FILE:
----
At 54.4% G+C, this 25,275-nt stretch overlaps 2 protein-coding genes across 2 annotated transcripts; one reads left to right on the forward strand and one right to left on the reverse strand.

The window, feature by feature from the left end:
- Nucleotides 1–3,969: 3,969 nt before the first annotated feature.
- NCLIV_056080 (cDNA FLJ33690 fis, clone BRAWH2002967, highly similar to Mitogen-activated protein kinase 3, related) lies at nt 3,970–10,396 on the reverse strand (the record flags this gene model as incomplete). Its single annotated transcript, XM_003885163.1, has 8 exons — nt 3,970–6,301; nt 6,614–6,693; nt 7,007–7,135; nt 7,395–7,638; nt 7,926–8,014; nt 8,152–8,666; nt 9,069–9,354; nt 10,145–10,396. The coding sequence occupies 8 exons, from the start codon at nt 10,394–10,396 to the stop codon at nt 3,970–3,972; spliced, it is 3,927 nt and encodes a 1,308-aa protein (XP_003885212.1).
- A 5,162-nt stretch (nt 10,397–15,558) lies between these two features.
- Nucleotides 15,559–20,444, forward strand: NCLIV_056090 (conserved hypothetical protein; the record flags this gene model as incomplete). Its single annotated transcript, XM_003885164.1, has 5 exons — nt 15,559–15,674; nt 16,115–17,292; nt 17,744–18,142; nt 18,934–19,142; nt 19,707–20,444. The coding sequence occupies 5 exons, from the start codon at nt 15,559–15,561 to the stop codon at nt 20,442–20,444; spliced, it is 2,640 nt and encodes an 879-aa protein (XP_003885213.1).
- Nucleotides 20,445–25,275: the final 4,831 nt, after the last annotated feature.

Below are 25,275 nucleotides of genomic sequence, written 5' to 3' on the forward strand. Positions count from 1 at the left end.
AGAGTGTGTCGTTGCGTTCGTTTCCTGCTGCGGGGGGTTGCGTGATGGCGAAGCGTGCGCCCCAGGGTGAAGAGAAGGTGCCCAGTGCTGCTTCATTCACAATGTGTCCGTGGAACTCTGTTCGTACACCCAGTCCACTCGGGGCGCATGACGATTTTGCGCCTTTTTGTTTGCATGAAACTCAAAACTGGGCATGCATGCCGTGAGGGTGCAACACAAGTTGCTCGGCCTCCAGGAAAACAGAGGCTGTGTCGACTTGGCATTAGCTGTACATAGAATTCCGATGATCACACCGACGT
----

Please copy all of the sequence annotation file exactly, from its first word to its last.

At 54.4% G+C, this 25,275-nt stretch overlaps 2 protein-coding genes across 2 annotated transcripts; one reads left to right on the forward strand and one right to left on the reverse strand.

The window, feature by feature from the left end:
- Nucleotides 1–3,969: 3,969 nt before the first annotated feature.
- NCLIV_056080 (cDNA FLJ33690 fis, clone BRAWH2002967, highly similar to Mitogen-activated protein kinase 3, related) lies at nt 3,970–10,396 on the reverse strand (the record flags this gene model as incomplete). Its single annotated transcript, XM_003885163.1, has 8 exons — nt 3,970–6,301; nt 6,614–6,693; nt 7,007–7,135; nt 7,395–7,638; nt 7,926–8,014; nt 8,152–8,666; nt 9,069–9,354; nt 10,145–10,396. The coding sequence occupies 8 exons, from the start codon at nt 10,394–10,396 to the stop codon at nt 3,970–3,972; spliced, it is 3,927 nt and encodes a 1,308-aa protein (XP_003885212.1).
- A 5,162-nt stretch (nt 10,397–15,558) lies between these two features.
- Nucleotides 15,559–20,444, forward strand: NCLIV_056090 (conserved hypothetical protein; the record flags this gene model as incomplete). Its single annotated transcript, XM_003885164.1, has 5 exons — nt 15,559–15,674; nt 16,115–17,292; nt 17,744–18,142; nt 18,934–19,142; nt 19,707–20,444. The coding sequence occupies 5 exons, from the start codon at nt 15,559–15,561 to the stop codon at nt 20,442–20,444; spliced, it is 2,640 nt and encodes an 879-aa protein (XP_003885213.1).
- Nucleotides 20,445–25,275: the final 4,831 nt, after the last annotated feature.

Below are 25,275 nucleotides of genomic sequence, written 5' to 3' on the forward strand. Positions count from 1 at the left end.
AGAGTGTGTCGTTGCGTTCGTTTCCTGCTGCGGGGGGTTGCGTGATGGCGAAGCGTGCGCCCCAGGGTGAAGAGAAGGTGCCCAGTGCTGCTTCATTCACAATGTGTCCGTGGAACTCTGTTCGTACACCCAGTCCACTCGGGGCGCATGACGATTTTGCGCCTTTTTGTTTGCATGAAACTCAAAACTGGGCATGCATGCCGTGAGGGTGCAACACAAGTTGCTCGGCCTCCAGGAAAACAGAGGCTGTGTCGACTTGGCATTAGCTGTACATAGAATTCCGATGATCACACCGACGT